Painting with Feet

One day the children removed their shoes and were presented with a unique challenge. Partially covering the concrete floor lay a long white sheet of paper with paint splats on top. At first the toddlers had no idea what to make of it. They were confused, trying to figure out if they could step onto the paper. As soon as the first 2 students walked and started seeing the prints they made, the other children followed, creating two separate pieces.


The provocation was an array of process and energy. By using open-ended materials the paint transitioned from splats to thoughtful textures that documented the toddlers’ cognitive process and experiences. The children learned by observing and responding. At first they watched others attempt to paint with their feet and by seeing what their peers had created the toddlers decided to participate. “All children have preparedness, potential, and curiosity; they have interest in relationship, in constructing their own learning, and in negotiating with everything the environment brings to them ” (Gandini, Etheredge & Hill, Eds, 2008, p. 25). In doing so this demonstrated the toddlers’ ability to make decisions and their desire to learn through exploring.

Through out the toddlers’ exploration they used their feet in different ways and motions. Some children jumped up and down while others attempted to slide their feet. As the children used their feet to paint they were using their body in an unconventional way. This forced the children to think outside the box because painting with feet is not only a different sensation, rather a different perspective. Typically when you are painting the depth of looking down onto a canvas is not far. By painting with the feet the children explored how profound depth can be. Not only did the toddlers discover a new perspective and practice fine motor skills but they learned what they are capable of doing with their bodies by painting with their feet.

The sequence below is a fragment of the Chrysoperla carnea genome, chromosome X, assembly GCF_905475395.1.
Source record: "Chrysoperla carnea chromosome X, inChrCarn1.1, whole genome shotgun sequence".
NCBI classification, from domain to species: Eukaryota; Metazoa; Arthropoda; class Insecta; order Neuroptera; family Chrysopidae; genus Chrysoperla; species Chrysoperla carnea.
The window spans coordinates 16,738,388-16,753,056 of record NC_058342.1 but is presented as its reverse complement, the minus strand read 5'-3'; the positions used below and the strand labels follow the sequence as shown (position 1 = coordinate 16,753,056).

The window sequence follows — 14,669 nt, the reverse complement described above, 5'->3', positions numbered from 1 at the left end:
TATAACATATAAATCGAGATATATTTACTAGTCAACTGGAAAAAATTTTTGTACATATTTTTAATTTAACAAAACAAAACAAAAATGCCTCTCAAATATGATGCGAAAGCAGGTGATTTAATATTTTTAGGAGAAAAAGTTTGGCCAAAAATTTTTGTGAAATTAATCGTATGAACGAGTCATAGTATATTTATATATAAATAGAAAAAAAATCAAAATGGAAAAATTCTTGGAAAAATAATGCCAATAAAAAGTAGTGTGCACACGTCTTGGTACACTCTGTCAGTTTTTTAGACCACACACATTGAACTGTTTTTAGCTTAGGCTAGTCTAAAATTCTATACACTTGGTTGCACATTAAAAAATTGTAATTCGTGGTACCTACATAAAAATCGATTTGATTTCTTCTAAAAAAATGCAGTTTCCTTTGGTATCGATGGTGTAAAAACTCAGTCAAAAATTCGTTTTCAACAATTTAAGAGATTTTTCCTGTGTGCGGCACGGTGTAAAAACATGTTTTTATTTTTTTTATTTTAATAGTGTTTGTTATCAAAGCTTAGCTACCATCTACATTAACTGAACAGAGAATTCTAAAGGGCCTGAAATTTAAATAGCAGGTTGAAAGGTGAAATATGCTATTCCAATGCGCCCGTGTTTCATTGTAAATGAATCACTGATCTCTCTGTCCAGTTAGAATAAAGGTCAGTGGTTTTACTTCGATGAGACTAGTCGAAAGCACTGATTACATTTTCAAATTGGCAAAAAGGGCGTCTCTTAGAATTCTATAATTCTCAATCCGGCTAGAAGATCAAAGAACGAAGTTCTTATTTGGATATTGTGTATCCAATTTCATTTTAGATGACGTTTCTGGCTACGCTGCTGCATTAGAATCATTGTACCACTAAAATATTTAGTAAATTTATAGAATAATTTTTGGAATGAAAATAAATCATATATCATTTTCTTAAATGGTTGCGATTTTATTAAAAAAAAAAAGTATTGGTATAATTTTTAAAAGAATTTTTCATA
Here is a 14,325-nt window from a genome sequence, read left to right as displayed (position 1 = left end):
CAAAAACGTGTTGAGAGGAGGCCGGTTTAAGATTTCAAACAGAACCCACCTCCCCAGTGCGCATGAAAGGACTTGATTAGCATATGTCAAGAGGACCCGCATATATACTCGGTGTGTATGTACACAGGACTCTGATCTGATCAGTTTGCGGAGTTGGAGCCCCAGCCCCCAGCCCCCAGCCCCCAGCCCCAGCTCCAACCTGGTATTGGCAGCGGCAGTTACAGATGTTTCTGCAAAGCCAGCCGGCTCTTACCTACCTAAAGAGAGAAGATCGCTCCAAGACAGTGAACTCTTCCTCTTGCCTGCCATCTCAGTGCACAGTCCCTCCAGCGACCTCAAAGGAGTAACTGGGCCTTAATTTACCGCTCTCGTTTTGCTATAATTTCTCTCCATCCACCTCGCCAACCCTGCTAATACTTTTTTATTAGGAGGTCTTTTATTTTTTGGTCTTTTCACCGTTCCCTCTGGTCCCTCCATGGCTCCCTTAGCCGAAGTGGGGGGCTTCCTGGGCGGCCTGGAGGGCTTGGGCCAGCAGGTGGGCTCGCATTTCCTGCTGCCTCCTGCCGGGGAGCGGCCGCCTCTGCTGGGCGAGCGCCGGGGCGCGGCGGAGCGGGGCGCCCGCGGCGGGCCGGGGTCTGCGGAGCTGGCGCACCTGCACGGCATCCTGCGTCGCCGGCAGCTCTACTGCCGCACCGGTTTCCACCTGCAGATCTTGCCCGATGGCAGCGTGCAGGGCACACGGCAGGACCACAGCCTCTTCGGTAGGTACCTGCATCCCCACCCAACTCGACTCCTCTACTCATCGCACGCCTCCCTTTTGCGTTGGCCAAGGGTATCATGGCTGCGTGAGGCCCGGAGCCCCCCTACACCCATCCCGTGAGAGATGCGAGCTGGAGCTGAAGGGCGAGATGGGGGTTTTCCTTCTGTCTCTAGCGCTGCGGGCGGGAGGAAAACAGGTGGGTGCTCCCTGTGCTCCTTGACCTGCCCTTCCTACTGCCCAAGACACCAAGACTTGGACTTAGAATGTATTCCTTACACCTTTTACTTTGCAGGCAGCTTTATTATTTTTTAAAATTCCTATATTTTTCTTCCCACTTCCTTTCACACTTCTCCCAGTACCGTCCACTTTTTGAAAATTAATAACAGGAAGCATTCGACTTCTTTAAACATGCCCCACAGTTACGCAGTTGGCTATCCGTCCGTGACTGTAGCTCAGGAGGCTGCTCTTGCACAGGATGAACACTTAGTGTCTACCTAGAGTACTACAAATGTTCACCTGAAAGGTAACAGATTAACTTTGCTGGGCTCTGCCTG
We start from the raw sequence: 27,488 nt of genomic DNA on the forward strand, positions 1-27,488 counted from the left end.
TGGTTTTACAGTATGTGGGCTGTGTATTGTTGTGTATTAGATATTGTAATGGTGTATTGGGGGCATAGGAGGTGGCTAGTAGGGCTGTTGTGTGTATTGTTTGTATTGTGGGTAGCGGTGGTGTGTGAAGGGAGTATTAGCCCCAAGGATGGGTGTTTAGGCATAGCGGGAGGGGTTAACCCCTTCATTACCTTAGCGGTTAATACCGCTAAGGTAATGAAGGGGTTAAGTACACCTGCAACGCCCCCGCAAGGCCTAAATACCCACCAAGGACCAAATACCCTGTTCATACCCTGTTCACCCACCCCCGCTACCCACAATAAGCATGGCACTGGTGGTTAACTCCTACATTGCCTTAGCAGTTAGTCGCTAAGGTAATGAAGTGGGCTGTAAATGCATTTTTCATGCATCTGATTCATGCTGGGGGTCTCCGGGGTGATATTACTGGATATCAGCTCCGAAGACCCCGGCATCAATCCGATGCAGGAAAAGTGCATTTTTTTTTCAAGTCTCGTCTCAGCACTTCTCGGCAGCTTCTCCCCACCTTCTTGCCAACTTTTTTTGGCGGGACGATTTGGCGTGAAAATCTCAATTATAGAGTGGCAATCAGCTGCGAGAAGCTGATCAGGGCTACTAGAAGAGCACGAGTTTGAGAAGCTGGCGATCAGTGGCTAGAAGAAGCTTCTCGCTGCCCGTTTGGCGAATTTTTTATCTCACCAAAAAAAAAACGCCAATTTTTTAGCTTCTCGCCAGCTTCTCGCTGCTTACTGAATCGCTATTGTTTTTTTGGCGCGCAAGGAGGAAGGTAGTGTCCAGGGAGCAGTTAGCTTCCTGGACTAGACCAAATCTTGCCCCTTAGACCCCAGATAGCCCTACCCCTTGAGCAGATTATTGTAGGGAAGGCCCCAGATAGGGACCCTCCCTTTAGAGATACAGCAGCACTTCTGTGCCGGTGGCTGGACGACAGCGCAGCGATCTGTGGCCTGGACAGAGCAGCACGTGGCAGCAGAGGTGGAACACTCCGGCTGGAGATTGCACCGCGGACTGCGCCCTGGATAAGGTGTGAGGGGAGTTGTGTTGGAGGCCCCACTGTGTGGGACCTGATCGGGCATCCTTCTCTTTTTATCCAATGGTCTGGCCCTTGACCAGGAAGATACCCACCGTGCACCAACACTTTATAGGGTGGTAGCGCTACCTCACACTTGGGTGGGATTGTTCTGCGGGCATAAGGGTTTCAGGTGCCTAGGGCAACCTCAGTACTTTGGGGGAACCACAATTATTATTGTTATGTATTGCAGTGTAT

The toddlers also learned intellectual concepts of texture and color while in anticipation of what would occur during the provocation. At first glance it may seem that the children were just messing around with paint using their feet. In reality the children learned how to mix colors and the sensation of paint on their feet gave them insight to the paint’s wet and smooth textures. The toddlers also explored the various concepts amongst their peers thus providing a positive peer interaction while strengthening the development of friendships. By experiencing positive interactions the toddlers are more likely to develop healthy relationships as they grow.

According to Saskatchewan Ministry of Education toddlers require space to move and explore, they can walk, jump, speak –they’re in their prime time, rapidly advancing their fine motor skills and social development allowing them for new challenges and experiences such as this provocation!



Saskatchewan Ministry of Education: Gandini, L., Etheredge, S., & Hill, L. (Eds.). (2008). Insights and inspirations from Reggio Emilia. Worcester, MA: Davis Publications.


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